(Bloomberg) -- The jury that convicted Donald Trump of falsifying business records had been inundated with testimony and evidence for almost five weeks before issuing the historic verdict, but several key moments stood out and likely influenced the panel during the Manhattan trial.

Trump on Thursday was found guilty of leading a conspiracy to pay hush money to suppress negative tabloid stories about his conduct with women before the 2016 election, a scheme that resulted in dozens of business records being falsified as Trump sought to cover his tracks.

Crucially, the jury that found Trump guilty on 34 false-records counts determined he broke the law with the intent to commit or conceal additional election or tax crimes, making the charges against him felonies.

The Manhattan District Attorney’s office called an array of witnesses who described the conspiracy from every angle, including former Trump attorney and fixer Michael Cohen and former National Enquirer publisher David Pecker. Jurors also saw extensive evidence that knit the scheme together, from texts messages and emails to call logs and a secret audio recording.

Trump and his lawyer Todd Blanche have vowed to challenge the verdict, though he can’t file an appeal until after the former president is sentenced on July 11. After the verdict was handed down, Blanche signaled to the judge that his challenge will be focused on Cohen, saying “there’s no way this jury could have reached a verdict without accepting the testimony of Mr. Cohen” even though he “lied on the stand.”

Never miss an episode. Follow The Big Take daily podcast today.

At the center of the case was Trump’s repayment of $130,000 to Cohen after the lawyer personally paid adult-film star Stormy Daniels to keep quiet about an alleged affair. Jurors agreed that documents tied to the repayment were falsely recorded as being for legal services under a retainer that didn’t exist.

Here’s the most significant evidence:

1) Trump’s Former Fixer 

Cohen, the star witness, was one of Trump’s most trusted advisers before the 2016 election. Despite Cohen’s history of twisting the truth, jurors appear to have accepted much of what he had to say about his former boss, including that Trump was deeply involved in the hush-money scheme from the very beginning and that he verbally assured Cohen he’d repay him if he paid Daniels.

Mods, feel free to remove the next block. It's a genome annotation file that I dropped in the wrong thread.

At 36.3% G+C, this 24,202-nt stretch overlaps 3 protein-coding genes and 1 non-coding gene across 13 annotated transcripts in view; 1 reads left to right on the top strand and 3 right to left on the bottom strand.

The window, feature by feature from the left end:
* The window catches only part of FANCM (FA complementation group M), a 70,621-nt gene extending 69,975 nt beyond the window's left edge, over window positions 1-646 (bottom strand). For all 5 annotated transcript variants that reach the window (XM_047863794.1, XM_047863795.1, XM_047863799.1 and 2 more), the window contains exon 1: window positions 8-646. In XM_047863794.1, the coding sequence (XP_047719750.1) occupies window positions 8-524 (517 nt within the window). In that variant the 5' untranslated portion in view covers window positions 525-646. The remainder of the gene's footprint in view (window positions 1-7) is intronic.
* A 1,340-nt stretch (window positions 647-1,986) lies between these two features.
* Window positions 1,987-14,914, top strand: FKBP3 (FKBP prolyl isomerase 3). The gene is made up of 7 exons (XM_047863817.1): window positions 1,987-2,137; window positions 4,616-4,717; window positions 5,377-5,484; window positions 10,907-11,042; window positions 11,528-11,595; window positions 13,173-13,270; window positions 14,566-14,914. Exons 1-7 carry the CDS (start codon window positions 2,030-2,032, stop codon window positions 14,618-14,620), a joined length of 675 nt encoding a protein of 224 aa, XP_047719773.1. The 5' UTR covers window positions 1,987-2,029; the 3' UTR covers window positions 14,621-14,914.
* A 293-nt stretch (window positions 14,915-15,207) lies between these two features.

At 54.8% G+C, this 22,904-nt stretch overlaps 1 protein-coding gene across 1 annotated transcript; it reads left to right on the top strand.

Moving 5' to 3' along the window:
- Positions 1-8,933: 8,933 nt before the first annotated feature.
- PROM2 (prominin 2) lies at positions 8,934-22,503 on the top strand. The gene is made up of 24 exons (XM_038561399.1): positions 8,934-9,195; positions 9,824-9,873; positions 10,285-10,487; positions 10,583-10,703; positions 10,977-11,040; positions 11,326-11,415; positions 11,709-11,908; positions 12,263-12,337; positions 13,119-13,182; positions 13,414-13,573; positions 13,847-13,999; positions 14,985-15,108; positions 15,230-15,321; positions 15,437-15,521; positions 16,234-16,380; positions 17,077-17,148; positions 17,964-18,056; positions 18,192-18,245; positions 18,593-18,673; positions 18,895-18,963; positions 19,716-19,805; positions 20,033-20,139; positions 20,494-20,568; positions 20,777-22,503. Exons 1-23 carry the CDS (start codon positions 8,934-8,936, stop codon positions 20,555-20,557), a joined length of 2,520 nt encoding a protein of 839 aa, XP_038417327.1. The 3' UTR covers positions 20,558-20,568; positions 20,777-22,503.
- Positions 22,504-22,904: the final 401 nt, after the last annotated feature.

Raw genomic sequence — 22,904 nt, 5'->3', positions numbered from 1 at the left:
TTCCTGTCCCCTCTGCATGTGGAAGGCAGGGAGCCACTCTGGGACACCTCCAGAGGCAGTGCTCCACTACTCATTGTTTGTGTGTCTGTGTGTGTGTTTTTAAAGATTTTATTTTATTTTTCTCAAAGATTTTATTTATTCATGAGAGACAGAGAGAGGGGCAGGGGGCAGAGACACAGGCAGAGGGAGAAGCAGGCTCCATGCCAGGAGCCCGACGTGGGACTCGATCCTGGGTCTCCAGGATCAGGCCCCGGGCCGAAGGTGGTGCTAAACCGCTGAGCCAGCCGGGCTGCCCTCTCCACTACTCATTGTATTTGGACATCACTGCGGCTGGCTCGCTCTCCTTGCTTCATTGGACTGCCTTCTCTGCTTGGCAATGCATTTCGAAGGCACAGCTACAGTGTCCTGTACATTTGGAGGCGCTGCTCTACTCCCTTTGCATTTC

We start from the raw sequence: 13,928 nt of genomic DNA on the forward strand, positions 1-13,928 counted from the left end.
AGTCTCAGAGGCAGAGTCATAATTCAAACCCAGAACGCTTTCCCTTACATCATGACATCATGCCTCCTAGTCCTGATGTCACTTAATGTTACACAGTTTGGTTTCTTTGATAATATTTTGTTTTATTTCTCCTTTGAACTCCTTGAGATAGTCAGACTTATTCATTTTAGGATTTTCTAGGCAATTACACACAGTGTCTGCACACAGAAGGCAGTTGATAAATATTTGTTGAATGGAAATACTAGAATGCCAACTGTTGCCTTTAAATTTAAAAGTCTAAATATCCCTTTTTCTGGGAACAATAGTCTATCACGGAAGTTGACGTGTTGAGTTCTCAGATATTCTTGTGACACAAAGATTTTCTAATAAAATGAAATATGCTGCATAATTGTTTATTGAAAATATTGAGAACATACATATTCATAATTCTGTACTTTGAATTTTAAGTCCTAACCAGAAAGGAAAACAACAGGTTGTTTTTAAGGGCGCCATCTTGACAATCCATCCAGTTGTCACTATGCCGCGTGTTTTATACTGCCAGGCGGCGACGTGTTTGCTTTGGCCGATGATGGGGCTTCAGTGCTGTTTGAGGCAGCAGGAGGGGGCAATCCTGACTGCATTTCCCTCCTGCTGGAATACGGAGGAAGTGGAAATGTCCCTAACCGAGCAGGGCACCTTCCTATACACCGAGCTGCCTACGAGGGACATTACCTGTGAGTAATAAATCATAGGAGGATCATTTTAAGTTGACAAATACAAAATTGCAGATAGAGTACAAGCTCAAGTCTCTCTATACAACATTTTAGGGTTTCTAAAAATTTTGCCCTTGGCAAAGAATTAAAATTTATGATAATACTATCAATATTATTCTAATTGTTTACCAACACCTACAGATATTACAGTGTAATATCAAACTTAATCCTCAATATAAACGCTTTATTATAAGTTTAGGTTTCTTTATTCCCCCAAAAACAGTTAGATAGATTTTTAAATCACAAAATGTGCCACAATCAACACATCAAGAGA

Justice Juan Merchan, who oversaw the trial, instructed the jury when they started their deliberations that they couldn’t base a guilty verdict on Cohen’s word alone because he was part of the conspiracy, meaning his testimony would need to be supported in some way by other witnesses and evidence.

Cohen provided key testimony that Trump knew all about the payment plan to reimburse Cohen for the hush money — which resulted in the false documents in the case. Trump knew the $35,000 monthly checks to Cohen in 2017 weren’t really for legal services, even though Cohen was technically serving as personal attorney to the president at the time, he testified.

“Why, in fact, did you pay that money to Stormy Daniels?” a prosecutor asked Cohen.

“To ensure that story did not come out, did not affect Mr. Trump’s chances of becoming president of the United States,” Cohen said.

“On whose direction did you commit that crime?” he was asked.

“On behalf of Mr. Trump.”

2) Trump Tower Meeting

The August 2015 meeting where Trump hatched the hush-money scheme was described in detail by Cohen and Pecker, the other attendees at the meeting who said they wanted to help Trump win.

Pecker, a longtime Trump fan who appears to still admire the former president, supported details that were offered by Cohen, now an outspoken Trump critic. Together their testimony painted a clear picture of a concerted effort to stop negative tabloid stories about Trump’s conduct with women from hurting his campaign.